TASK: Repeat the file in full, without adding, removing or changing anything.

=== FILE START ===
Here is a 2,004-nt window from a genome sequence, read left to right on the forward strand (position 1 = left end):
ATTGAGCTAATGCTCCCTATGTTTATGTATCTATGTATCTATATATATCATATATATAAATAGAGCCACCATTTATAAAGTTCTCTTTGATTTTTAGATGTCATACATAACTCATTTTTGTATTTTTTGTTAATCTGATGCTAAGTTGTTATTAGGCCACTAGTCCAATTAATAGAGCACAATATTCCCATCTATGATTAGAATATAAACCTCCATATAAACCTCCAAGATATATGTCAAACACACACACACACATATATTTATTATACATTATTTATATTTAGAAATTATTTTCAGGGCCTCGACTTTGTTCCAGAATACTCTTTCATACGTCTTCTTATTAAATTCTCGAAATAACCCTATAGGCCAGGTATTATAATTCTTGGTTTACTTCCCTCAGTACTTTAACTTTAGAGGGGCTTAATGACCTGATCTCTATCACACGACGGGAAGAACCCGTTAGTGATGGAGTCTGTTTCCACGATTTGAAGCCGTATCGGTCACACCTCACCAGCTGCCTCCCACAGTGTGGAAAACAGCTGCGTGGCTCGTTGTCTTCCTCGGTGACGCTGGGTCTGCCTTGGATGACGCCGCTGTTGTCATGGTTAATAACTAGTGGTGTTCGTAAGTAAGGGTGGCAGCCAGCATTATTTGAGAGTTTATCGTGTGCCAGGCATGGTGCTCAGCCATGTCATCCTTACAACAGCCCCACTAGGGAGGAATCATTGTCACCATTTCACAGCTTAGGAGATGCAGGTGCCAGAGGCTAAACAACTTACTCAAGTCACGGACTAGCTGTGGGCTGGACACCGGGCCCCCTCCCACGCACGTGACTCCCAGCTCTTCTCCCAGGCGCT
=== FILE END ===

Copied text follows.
Here is a 2,004-nt window from a genome sequence, read left to right on the forward strand (position 1 = left end):
ATTGAGCTAATGCTCCCTATGTTTATGTATCTATGTATCTATATATATCATATATATAAATAGAGCCACCATTTATAAAGTTCTCTTTGATTTTTAGATGTCATACATAACTCATTTTTGTATTTTTTGTTAATCTGATGCTAAGTTGTTATTAGGCCACTAGTCCAATTAATAGAGCACAATATTCCCATCTATGATTAGAATATAAACCTCCATATAAACCTCCAAGATATATGTCAAACACACACACACACATATATTTATTATACATTATTTATATTTAGAAATTATTTTCAGGGCCTCGACTTTGTTCCAGAATACTCTTTCATACGTCTTCTTATTAAATTCTCGAAATAACCCTATAGGCCAGGTATTATAATTCTTGGTTTACTTCCCTCAGTACTTTAACTTTAGAGGGGCTTAATGACCTGATCTCTATCACACGACGGGAAGAACCCGTTAGTGATGGAGTCTGTTTCCACGATTTGAAGCCGTATCGGTCACACCTCACCAGCTGCCTCCCACAGTGTGGAAAACAGCTGCGTGGCTCGTTGTCTTCCTCGGTGACGCTGGGTCTGCCTTGGATGACGCCGCTGTTGTCATGGTTAATAACTAGTGGTGTTCGTAAGTAAGGGTGGCAGCCAGCATTATTTGAGAGTTTATCGTGTGCCAGGCATGGTGCTCAGCCATGTCATCCTTACAACAGCCCCACTAGGGAGGAATCATTGTCACCATTTCACAGCTTAGGAGATGCAGGTGCCAGAGGCTAAACAACTTACTCAAGTCACGGACTAGCTGTGGGCTGGACACCGGGCCCCCTCCCACGCACGTGACTCCCAGCTCTTCTCCCAGGCGCT